Hope you had a good week! This week I’ll get straight to business instead of small talk. Because you know I am all about the business. It has nothing to do with laziness.
Anyway, here you go:
Google just let word out that it is investing around $4bn into Jio. Fb earlier this year put around 5. Isn’t it a little strange that these two behemoths are pseudo joining hands to get in on the action? There’s also something to be said about how none of these players is even putting up a fight rather than just joining hands.
We tend to draw thick lines between work and life. In reality, spending 8+ hours a day working with teams makes up for experiences that mold us gradually. Design in our case is a creative field that requires thinking, solving problems and subjective considerations. Such processes naturally invite vulnerability as opposed to scrutiny and objectification of output. It’s, however, the latter that’s dominant. Here’s a good read on collaboration in design as a function and what could make for more conducive environments that bolster productivity.
Much like in everyday life, humour holds a key role in defining product experiences. It alleviates tension, ads value and can overall bring a sense of delight to the product which is invaluable in the customer experience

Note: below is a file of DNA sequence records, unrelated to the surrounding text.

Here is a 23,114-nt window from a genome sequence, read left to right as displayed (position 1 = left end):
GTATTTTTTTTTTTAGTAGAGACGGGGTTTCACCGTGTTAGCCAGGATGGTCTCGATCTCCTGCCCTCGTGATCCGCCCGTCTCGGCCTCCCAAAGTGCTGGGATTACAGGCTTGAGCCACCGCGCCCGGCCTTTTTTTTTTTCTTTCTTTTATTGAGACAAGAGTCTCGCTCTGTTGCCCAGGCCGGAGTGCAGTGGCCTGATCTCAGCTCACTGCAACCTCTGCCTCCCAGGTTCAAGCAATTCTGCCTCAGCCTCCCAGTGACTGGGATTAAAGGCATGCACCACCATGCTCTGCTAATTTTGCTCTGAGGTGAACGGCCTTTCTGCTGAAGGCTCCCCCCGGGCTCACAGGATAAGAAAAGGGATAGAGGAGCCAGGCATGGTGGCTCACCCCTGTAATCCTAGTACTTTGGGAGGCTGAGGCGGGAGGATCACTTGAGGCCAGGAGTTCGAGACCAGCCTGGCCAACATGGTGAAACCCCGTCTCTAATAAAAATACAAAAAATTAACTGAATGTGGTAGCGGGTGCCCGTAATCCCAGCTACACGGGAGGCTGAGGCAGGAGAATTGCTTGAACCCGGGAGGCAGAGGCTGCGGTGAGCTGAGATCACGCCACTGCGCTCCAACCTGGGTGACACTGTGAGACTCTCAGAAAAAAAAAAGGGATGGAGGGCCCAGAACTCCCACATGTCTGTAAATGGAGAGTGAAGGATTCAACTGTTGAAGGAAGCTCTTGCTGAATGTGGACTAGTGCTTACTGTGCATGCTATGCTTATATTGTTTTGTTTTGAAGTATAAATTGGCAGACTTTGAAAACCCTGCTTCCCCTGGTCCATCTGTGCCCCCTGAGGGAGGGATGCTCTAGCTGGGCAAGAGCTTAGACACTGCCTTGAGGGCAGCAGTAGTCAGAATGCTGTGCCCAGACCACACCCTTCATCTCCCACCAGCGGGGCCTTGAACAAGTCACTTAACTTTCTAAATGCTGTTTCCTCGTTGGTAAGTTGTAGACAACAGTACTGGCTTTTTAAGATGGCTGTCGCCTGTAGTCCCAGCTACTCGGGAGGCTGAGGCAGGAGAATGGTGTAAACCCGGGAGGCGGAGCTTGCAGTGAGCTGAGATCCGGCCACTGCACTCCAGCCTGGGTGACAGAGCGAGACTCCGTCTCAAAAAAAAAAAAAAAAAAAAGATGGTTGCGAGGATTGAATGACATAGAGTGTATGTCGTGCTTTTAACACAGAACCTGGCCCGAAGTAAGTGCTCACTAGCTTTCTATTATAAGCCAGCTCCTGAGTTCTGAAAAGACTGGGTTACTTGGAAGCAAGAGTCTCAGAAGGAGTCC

The Browser Company claims it’s time for a major upgrade to how we experience the internet and they are on a mission to compete with the dominant incumbent. Also interestingly, this new browser hitting the market was co-founded by a former Obama staff member, Joshua Miller, who previously served as the White House’s director of Product. Here’s an additional short take by Techcrunch
The Spotify team has been making some noise lately and rightfully so. Here’s the team describing how they iterated through the heart micro interaction and implemented it in the app. Did you know the original Fb like button took 300 hrs to design? Here’s a ted talk by Margaret Gould Stewart on how massive products design for the user.
Introduces the magical math that secures our digital lives. It is presented graphically so complex ideas can be appreciated by the expert and layperson alike. Encryption, digital signatures, key agreements etc.
The road to hell is paved with good intentions. While trying to make experiences as simple as possible for users, we have arrived at products that abstract important aspects of products which ask critical questions. A classic case is the terms and conditions of websites. Sure, no ones wants to go through it. But is it wise to not know what you are signing up for?
Have you wondered how Conv-nets work? They essentially operate as a matrix on an image pixel matrix to perform an action called a convolution. And that’s how filters are born as well. Here’s a good, short look at it.
Emojis appeared in the sccene around 1999 in Japan while emoticons have been around for close to 40 years now. How has this visual mode of communication evolved and what does it say about our need to be heard? Read on Google Design.